No Doubt: Points of Departure
No band is an island. The best songwriters tend to be sponge-like soaker-uppers of music, film, fine art, literature and other forms of culture, be they popular or obscure, and these influences often find their way into the music, helping listeners branch out and develop new interests. With Points of Departure, we use our favorite groups as springboards for broader cultural investigations and highlight some of the cool things you might get into via your record collection. This week: No Doubt.
No Doubt have liberally borrowed from all kinds of genres since their 1992 debut album, including synth-pop, pop-punk, regular pop, New Wave, hip-hop, indie rock and reggae. But they've repeatedly returned to one style of music over the past 20 years: ska. From the majority of songs found on their self-titled first LP to a handful of cuts on their most recent, 'Push and Shove,' the quartet has incorporated the early-'80s blend of ska, punk and New Wave commonly known as 2 Tone, which was named after a British record label that specialized in the music. Take a listen to classic albums by Madness, the Specials and the English Beat, and you'll hear where No Doubt found their groove. (And look for the Specials' singer Terry Hall as Stefani's ex in No Doubt's 'Sunday Morning' video.)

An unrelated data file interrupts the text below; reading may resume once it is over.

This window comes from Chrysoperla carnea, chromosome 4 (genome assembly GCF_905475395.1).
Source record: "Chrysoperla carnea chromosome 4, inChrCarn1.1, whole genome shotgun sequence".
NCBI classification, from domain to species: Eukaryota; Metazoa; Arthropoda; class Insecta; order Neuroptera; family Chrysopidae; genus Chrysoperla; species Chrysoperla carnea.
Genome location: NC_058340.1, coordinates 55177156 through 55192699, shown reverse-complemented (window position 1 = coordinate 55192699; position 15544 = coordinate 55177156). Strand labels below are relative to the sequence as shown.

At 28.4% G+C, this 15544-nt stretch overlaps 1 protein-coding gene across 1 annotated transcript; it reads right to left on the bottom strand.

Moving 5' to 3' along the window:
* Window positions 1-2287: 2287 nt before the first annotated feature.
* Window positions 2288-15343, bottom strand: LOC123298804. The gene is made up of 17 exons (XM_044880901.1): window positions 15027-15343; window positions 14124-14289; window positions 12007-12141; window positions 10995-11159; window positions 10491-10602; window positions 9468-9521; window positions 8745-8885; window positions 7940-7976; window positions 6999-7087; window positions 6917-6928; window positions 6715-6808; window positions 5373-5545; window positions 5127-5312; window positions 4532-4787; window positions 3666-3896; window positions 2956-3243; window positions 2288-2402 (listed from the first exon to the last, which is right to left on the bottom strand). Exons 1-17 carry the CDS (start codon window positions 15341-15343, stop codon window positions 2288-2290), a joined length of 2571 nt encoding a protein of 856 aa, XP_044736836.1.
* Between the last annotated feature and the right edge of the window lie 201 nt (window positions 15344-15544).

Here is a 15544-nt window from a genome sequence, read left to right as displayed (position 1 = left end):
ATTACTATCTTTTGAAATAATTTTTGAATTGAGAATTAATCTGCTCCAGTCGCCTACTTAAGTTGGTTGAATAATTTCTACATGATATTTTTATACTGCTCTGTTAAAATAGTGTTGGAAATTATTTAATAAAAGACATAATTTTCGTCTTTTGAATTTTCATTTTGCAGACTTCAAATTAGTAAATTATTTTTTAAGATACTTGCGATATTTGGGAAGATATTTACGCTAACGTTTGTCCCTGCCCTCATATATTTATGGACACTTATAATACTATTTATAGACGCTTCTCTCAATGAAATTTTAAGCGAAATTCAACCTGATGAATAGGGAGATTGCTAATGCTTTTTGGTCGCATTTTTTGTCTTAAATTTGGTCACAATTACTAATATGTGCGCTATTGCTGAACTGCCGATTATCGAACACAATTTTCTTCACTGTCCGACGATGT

When Gwen Stefani launched a solo career in 2004, she hired a group of Japanese women as backup dancers. They were referred to as Harajuku Girls, named after a street-fashion movement in Tokyo that's sort of a mash-up of various cultures, like goth, anime and schoolgirl (think pedophile-attracting short dresses and stockings). The girls became an identifying part of Stefani's debut solo album, 'Love. Angel. Music. Baby.,' which even includes a song called 'Harajuku Girls.' They appeared in almost all of Stefani's videos (including the hits 'What You Waiting For?' and 'Hollaback Girl'), and a few of them show up in No Doubt's 2012 video for 'Settle Down.'
No Doubt have dabbled in a bunch of different styles on their six albums. Their fifth, 'Rock Steady' (from 2001), taps Jamaican dancehall music throughout. Most notably, Bounty Killer (way popular in Jamaica) guests on the album's first single, 'Hey Baby'; Lady Saw (known as the Queen of Dancehall) appears on the No. 1 hit 'Underneath It All'; and the duo Steely & Clevie (who had worked with the Specials as well as some of Jamaica's most popular artists) produced 'Start the Fire.' There isn't a very thick line separating ska and dancehall (which combines elements of reggae, R&B and hip-hop), so No Doubt eased into the music with little effort.